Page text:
Harbor Hosting Some Impressive Transients

Written by Neil Farrell

Neil has been a journalist covering the Estero Bay Area for over 27 years. He’s won numerous journalism awards in several different categories over his career.

August 25, 2023

The Robert Gordon Sproul

It’s summer, tourist season, and in addition this year to our friends from the Central Valley, Morro Bay has had some impressive visitors come sailing in.

Recently the Harbor has hosted some large research vessels, a beautiful motor yacht, an historic tall ship, and even a super yacht owned by a billionaire.

While it’s always interesting to learn about these magnificent vessels, getting information can be difficult and Estero Bay News readers may have discerned more or different information than we’ve been able to cobble together.

The vessels that have come for a visit include the Fire Fly Georgetown; the research vessel (R/V) Robert Gordon Sproul; the R/V Fulmer; and the super motor yacht, Nomad. EBN asked the harbor department for information on the vessels and minus redactions of personal information, we were able to piece together some basic information.

• Motor yacht “Fire Fly Georgetown” is owned by Prime Meridian of Marina del Rey and came into port Aug. 13 with a boatload of young men who were here to do training with personal watercraft. 

Fire Fly is 75-feet long and 16-foot at the beam, according to the vessel information card on file with the harbor department. She drafts just 4 feet and was manufactured by Sunseeker International, a British company originally founded in 1969 as Poole Power Boats. Fire Fly Georgetown is a leased vessel that burns diesel.

• The R/V Robert Gordon Sproul (Sproul) came in Aug. 10 for a couple of days break from an offshore project studying plankton, according to a sailor from the vessel, who was otherwise tight-lipped about what they were doing here.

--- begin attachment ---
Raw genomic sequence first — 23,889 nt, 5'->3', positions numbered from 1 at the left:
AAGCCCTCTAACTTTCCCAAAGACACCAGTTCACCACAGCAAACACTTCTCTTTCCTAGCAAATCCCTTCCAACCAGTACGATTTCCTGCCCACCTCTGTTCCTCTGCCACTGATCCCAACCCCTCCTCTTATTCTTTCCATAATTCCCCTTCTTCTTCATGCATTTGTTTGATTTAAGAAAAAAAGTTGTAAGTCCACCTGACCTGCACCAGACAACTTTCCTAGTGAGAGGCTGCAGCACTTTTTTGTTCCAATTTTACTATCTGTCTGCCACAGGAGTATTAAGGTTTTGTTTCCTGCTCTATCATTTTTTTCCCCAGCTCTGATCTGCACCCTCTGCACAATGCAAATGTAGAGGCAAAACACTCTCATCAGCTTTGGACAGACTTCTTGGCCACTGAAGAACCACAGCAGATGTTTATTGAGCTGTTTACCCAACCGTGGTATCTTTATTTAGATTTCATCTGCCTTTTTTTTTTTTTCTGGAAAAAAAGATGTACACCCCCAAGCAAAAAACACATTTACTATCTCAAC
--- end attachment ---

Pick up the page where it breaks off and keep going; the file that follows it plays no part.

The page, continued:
The owner was listed as Dustin Pierce and her homeport is Marfac on Point Loma in San Diego. A Google search found that Marfac is short for “Nimitz Marine Facility” and is the homeport and technical support center for the Scripps Institution of Oceanography at the University of California San Diego. The Sproul is one of four research vessels working with Scripps.

The Sproul is 125-feet long with a 32-foot beam. She drafts 9.5-feet and also runs on diesel fuel. The City charged the Sproul $428 for her brief stay at the South T-pier.

• The trimaran racing yacht, Tritium, came into the harbor July 2 for an extended stay in the offshore anchorage area off Giovanni’s. She’s a sleek, 72-foot boat with a 58-foot beam and barely rises above the water surface. 

The Tritium paid $972 for a 30-day stay in the anchorage area.

• The most impressive of these expensive visitors was the super motor yacht, Nomad, owned by Greek shipping tycoon, George Prokopiou. 

He is the founder of the Greek companies Dynacom Tankers Management, Sea Traders, and Dynamos Ltd., and estimated to be worth over $2 billion.

The $50 million Nomad was completed and delivered to Prokopiou in July 2019 by Amels shipbuilders of the Netherlands. She was built at the company’s Vlissingen shipyard. Her interior, which we didn’t get to see, was designed by the design house, Bonesteel Trout Hall and the exterior was done by Tim Heywood Design.

Nomad is 180-feet long, comparable in size to the ACOE dredge ship, Yaquina. Her beam is over 30-feet and she drafts 11-feet 2-inches, so she barely missed scraping the bottom of the bay when she was here.